A couple of niggles. I thought Sanjeev was a little careless in his page turning direction with the Arabic newspaper, a couple of times moving in the Roman alphabet direction. I wasn’t uncomfortable with the ‘broad comedy – serious point’ interface of the play, and enjoyed the classic comedy mix-ups which I have kept to myself. No plot spoilers. I did shake my head a little at a couple of bits of ‘lack of foreknowledge’ such as when Sayid suggests they run away to a peaceful country with a kind ruler and Rana says ‘Syria?’ They’re very tempting when you write to a set year in history and want comedy. When I first started on the “Dart Travis” pseudonymous “Music To Watch Girls By” which is set in 1967, many years ago, it spent a year at a major publisher who got me to chop 20,000 words, but also to eradicate totally half a dozen similar “lack of foreknowledge” conversations. They were right too. Then they lost interest, but I’m still grateful for both the sharpening and the eradication of those heavily-pointed “wrong” comments about the expected future. However, I think the Syria one worked, and everyone had guessed it by “kind ruler.”
Accents are “Arabs speaking English grammatically with an Arab accent.” I can’t think the alternative, just speaking English would have worked. At one time I could have distinguished between the accents of Libya, Saudi, Gulf with ease, but no longer and the Iraqis I know are teachers, or have been in the UK thirty years and speak perfect English. I wondered how “just generic Arab” the accent was at times. One review complains that the actors were ethnically English or Indian rather than Iraqi. OK, but no one ever complained about translated Moliere or Feydau being played by British actors instead of French actors.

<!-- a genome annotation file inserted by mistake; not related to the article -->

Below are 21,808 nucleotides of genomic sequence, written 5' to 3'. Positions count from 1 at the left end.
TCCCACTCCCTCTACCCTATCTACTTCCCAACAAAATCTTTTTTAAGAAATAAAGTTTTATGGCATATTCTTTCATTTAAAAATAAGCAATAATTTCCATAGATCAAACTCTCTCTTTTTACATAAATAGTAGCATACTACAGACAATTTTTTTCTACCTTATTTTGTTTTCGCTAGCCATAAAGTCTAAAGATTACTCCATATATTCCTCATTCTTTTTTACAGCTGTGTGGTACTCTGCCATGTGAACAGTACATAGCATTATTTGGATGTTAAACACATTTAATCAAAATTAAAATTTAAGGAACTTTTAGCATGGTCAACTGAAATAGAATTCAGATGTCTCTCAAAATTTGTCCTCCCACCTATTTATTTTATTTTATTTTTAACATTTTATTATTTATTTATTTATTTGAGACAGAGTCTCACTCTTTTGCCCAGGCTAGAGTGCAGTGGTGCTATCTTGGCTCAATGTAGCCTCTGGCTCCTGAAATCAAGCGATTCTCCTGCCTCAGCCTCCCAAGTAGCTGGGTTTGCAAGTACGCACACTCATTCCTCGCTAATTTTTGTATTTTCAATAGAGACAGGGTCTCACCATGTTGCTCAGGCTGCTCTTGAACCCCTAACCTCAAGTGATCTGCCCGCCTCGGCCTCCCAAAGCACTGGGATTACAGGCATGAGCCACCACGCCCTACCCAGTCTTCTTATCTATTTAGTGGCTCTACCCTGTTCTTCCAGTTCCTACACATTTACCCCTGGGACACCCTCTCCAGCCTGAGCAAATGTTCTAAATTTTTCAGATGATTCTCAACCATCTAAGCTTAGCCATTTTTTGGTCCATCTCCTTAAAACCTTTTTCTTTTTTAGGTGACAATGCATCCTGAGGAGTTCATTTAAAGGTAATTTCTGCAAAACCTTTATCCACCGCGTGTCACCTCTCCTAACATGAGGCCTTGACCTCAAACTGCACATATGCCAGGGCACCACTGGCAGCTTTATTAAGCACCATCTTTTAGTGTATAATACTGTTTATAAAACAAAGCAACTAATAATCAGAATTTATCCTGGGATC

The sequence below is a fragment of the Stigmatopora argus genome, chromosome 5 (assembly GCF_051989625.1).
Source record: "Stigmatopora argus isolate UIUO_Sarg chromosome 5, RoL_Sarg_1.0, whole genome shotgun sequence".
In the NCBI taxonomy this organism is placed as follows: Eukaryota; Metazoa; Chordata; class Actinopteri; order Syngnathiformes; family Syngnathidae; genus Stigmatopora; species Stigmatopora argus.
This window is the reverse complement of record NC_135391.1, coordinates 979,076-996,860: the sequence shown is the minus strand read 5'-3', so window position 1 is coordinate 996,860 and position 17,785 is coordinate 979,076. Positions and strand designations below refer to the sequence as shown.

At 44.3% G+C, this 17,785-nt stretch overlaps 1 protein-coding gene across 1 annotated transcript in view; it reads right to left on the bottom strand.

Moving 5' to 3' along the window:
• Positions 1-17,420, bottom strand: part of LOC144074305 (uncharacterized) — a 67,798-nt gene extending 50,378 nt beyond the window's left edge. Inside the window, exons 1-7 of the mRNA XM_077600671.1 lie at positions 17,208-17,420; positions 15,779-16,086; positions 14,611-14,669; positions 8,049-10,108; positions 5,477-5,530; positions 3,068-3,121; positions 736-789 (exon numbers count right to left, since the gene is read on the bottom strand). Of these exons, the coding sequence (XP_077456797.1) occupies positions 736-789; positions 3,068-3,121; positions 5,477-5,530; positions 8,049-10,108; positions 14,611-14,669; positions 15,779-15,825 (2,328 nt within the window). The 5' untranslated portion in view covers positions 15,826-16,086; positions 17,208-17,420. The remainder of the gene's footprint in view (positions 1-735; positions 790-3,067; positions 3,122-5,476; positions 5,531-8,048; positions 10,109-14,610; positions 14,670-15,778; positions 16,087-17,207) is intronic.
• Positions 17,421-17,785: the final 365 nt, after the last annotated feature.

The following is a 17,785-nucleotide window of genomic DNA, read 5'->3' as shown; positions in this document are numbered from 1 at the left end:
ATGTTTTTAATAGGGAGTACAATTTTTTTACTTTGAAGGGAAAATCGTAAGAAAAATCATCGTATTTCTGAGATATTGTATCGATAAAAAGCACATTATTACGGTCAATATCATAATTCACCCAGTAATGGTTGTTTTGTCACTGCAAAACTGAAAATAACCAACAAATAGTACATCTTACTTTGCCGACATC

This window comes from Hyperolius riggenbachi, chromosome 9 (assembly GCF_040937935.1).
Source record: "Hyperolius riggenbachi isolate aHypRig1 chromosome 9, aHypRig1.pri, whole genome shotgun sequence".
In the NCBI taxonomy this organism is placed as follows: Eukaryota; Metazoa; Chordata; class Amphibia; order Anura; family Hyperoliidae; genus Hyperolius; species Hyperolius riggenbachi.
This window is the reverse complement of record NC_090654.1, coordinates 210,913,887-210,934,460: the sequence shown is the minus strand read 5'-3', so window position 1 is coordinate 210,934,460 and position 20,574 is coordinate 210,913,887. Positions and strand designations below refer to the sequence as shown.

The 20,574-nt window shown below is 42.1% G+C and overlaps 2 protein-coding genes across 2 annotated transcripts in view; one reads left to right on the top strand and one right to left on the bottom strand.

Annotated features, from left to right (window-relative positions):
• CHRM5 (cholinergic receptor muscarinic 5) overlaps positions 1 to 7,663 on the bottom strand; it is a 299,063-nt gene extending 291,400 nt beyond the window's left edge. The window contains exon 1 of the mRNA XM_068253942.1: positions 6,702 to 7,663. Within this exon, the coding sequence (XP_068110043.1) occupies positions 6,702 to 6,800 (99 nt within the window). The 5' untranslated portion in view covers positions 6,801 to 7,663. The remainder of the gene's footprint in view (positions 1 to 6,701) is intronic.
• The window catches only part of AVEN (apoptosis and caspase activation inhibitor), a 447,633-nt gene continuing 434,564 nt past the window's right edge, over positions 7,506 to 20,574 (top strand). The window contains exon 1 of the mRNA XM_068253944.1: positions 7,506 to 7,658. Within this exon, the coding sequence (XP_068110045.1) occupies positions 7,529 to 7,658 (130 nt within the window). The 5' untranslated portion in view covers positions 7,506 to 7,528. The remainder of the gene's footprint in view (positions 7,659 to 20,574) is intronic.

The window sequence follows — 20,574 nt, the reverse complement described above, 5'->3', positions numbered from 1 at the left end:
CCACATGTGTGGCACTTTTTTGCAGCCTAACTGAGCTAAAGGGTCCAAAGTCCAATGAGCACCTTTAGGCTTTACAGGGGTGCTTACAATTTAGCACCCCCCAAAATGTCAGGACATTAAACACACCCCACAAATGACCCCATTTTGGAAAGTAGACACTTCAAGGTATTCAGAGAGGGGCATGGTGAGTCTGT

One issue is the extreme width of the Menier Chocolate Factory stage, taking up the long side of the rectangular space. The kitchen set was separated from the living room set (and additionally there was a garden stage right of the kitchen, and stairs stage left of the living room). Because there was action taking place in the kitchen and living room at the same time, it felt a little bit like watching a tennis match from our position near the front.
Reviews ran from 1 star (The Stage, British Theatre com), to 2 star (Claire Allfree Daily Telegraph, also the Evening Standard) to 3 star (Michael Billington, Guardian) to four star (Jewish News). The Independent review by Paul Taylor is extremely positive (superbly plotted / I’m still aching with laughter). The negative reviews complained about feeble comedy, obvious plot signposting and lack of taste. Maybe they’ve sharpened the comedy since Press Night. This Saturday night’s audience laughed a lot and applauded long. Or maybe half laughed really a lot and half didn’t laugh at all. It’s hard to judge. I laughed a lot.
Possibly Horowitz is too successful for critics with his long run of major TV writing credits (Foyles War, Midsommer Murders, some Poirot) as well as the latest James Bond novel, Trigger Mortis, new in the shops as this play runs. Sanjeev Bhaskar is best-known as a TV comedy star too.
I’m hovering between four stars and three, so a 3.5, and certainly don’t understand those ones and twos.